You can't really blame individual police. Most are victims to their culture and often pulled from the lower classes themselves. What you can, and should, blame them for though, is the way they immediately close ranks and put their hands over their ears and eyes when something like this surfaces. Why wouldn't they want to get rid of these fucking awful people, who dirty all their names with this kind of behavior? This kind of expected brutality has always happened, but now everyone has a camera in their pocket.

I've lived in other counties, specifically England and the Marshall Islands, where I know this shit doesn't happen. Which proves that it doesn't have to be this way. We don't have to have 1 in every 110 people locked in prison. We don't have to have vast swathes of no-go, no-prospect areas in all our major cities, which are full of only black and brown faces. We don't have to agree with those who pretend lacking empathy is a positive character trait.

Like so many problems in the "western world," these problems seem somehow unique to America. And while these problems continue to be not be addressed, discussed or even acknowledged, I will never live in that place, with my black son, ever again.

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Trans Folks Now Have A Safe Space To Recover From Gender Confirmation Surgery

Sat, 2016-07-09 11:27

An incredible new resource is in the works in Chicago, Illinois, that will be a safe space for trans masculine individuals who are in recovery following gender confirmation surgery.

Rhys’s Place is intended to be a location of all-inclusive surgery recovery for trans masculine identified individuals. Currently engaged in a GoFundMe campaign, Rhys’s Place will be an apartment where trans people post-phalloplasty surgery have a place to spend the long recovery period. The initiative is pioneered by Rhys Harper, a photographer who has spent the last several years creating portraits and telling the stories of trans and gender-nonconforming people through “The Transcending Gender Project.”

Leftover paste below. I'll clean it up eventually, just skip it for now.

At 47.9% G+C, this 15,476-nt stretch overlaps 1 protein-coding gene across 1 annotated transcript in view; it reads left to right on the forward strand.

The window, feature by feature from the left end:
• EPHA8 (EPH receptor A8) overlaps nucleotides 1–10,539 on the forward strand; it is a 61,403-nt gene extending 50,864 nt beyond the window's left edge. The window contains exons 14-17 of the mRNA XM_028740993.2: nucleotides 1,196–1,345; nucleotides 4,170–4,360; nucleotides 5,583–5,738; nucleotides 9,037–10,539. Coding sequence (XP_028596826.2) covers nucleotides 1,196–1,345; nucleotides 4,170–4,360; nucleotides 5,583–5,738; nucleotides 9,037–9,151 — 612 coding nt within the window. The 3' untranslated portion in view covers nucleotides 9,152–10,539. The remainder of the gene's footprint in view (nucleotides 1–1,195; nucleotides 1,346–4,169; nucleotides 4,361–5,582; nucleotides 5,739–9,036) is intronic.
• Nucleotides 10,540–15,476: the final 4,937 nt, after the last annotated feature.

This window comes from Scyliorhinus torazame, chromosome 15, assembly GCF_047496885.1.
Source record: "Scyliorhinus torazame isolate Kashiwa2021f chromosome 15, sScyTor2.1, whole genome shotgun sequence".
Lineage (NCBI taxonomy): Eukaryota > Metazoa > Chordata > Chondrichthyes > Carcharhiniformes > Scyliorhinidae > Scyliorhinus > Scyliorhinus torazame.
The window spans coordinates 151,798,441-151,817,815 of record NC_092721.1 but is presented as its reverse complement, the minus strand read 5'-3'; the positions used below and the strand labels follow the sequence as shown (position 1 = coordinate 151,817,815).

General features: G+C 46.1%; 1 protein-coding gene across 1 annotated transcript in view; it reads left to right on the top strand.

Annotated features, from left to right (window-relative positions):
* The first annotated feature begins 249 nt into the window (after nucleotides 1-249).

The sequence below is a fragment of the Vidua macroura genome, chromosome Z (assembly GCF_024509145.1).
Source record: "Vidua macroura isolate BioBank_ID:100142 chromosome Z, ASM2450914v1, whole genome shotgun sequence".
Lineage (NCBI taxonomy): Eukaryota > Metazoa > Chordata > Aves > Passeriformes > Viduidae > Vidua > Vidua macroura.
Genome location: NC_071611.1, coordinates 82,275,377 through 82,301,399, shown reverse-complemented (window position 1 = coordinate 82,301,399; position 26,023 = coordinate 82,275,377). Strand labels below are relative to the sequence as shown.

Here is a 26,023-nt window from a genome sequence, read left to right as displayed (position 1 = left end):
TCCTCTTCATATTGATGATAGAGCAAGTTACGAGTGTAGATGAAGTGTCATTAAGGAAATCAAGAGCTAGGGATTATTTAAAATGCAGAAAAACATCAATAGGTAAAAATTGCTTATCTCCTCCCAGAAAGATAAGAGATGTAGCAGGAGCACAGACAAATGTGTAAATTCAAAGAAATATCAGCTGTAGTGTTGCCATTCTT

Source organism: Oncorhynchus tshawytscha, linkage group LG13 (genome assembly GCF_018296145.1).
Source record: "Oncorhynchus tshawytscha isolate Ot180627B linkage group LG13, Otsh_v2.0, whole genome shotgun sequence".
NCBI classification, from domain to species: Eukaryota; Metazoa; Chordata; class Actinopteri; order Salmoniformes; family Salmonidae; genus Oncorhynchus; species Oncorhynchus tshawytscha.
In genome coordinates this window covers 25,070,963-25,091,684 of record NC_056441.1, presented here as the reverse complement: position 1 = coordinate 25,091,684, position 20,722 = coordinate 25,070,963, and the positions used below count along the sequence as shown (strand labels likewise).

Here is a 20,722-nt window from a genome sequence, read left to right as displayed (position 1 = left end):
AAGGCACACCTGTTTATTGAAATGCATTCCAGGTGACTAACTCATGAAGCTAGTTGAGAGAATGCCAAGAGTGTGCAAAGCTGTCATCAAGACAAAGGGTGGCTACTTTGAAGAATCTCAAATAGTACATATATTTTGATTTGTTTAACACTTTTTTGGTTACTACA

“I think the most important takeaway for people regarding this space is that many trans people are living in poverty and struggling to make ends meet,” Harper told The Huffington Post. “A space like this is truly groundbreaking -- it will be the first sliding scale place that exists, to my knowledge. There is a surgery recovery retreat called New Beginnings in Florida that hosts top surgery patients, and does provide some food, although it is not sliding scale. The vision for Rhys’s Place is that people will be able to come and access these services even if they cannot pay anything, at all.”

While not a medical facility, Harper told The Huffington Post that Rhys’s Place will function like a “specialized AirBnB.” There will be Netflix, Hulu and HBO, via Apple TV, high speed internet, nutritious meals and people who understand the experience of trans individuals -- all available and at the disposal of patients.

“A space like Rhys’s Place is desperately needed not just in Chicago, but all over. Specifically in regards to gender aligning surgery like phalloplasty, patients need to remain in the area on average for at least four weeks, and sometimes longer depending on surgical complications that may arise. “

The GoFundMe campaign is intended to fund the startup costs for the first year of Rhys's Place. Beyond that, payment for lodging at Rhys’s Place will operate on a sliding scale.

Thank you for this, Rhys.

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26 Illinois Schools Make Forbes' Top Colleges Ranking for 2016

Fri, 2016-07-08 13:16

Twenty-six Illinois colleges made Forbes' ninth annual ranking of the best colleges and universities in the country.

In collaboration with the Center for College Affordability and Productivity, Forbes used data from the U.S. Department of Education, Payscale and its own America's Leaders list to rank a total of 660 schools based on an institution's return on investment, or ROI.